Tron: Legacy (Joseph Kosinski, 2010): USA

Reviewed by William Conlin. Viewed in IMAX 3-D at Universal Citywalk

Visual effects and the score by Daft Punk. There I said it. These are the only two reasons why you should see Tron: Legacy. If you are going to this movie seeking a good screenplay, Oscar-worthy acting or impeccable direction, you will be severely disappointed. Luckily, said visual effects and music are good enough to make the film worth watching (but probably just once).

Tron: Legacy takes place nearly 30 years after Tron. Sam Flynn (Garrett Hedlund), the son of Jeff Bridges’ character in the original, has spent most of his life without a father. After a mysterious page is sent from his father’s abandoned office, Sam visit’s his father’s 1980’s arcade to investigate. After discovering a secret office Sam is transported into “The Grid” a digital world his father created decades earlier. Once there he is thrown into the middle of a digital war that could easily spill into the real world. After finding his father trapped by his digital enemy’s Sam has no choice but to fight their way out to return to reality.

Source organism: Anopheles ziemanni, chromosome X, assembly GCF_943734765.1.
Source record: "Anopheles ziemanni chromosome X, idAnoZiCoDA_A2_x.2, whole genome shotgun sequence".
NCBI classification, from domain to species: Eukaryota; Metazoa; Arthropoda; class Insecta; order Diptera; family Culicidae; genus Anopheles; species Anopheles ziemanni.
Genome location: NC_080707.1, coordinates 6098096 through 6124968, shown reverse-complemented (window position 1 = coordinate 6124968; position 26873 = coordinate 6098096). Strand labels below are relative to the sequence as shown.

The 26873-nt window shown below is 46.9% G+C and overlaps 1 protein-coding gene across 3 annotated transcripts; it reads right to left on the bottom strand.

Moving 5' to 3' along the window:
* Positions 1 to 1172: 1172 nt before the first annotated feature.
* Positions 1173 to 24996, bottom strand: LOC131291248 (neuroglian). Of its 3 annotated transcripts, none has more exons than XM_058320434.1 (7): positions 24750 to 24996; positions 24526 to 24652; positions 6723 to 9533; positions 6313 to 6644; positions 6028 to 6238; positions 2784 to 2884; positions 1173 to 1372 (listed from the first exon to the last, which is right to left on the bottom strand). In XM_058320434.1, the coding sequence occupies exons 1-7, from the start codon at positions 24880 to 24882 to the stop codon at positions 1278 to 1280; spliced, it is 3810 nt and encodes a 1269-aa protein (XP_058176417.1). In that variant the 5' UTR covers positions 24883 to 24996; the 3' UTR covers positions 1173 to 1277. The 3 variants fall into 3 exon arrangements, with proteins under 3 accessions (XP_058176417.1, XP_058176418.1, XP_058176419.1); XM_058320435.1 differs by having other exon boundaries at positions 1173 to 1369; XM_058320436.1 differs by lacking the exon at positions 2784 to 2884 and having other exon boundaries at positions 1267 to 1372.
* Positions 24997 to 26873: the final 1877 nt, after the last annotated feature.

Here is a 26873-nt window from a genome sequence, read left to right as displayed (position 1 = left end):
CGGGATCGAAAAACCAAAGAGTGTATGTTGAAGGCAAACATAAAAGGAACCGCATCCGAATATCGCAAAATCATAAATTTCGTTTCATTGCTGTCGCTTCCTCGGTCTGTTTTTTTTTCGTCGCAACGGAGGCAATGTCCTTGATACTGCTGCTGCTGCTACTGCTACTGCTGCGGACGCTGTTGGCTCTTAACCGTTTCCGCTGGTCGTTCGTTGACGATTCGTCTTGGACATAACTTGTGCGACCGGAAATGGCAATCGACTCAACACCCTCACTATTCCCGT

That’s the easiest way to describe the plot of the film… Trust me, I could spend another 5000 words and you still wouldn’t know what the hell was going on. But like I said, the visuals were great!
Visual effects supervisor Eric Barba certainly earned his pay with this film. Perhaps the most impressive aspect of the film is Jeff Bridges. Using “digital rejuvenation” Bridges is allowed to play a version of himself as he looked in the early 1980’s. Though at times, it is noticeable that he is digitized, the effect is still very interesting to see.

Though all the actors try so very hard to do well, one of my friends summed up the acting aspect of Tron: Legacy when we were discussing the film afterwards. He said “For a 3-D movie the characters were extremely 1-D” and I couldn’t agree more. Much like traditional Disney you could tell who was good and who was bad on first look and there was no room for character development. Truth be told the greatest performance of Tron: Legacy was given by Daft Punk. The score for this film is incredible and certainly worth of an Oscar nomination.
In short, Tron: Legacy is a quagmire. There are nearly as many reasons why not to see it as there are reasons to see it. If you are a fan of the original, I’m sure you’ll be happy. If you don’t know the original that well (like me) you’ll be impressed with the visuals but left wanting more from the story.

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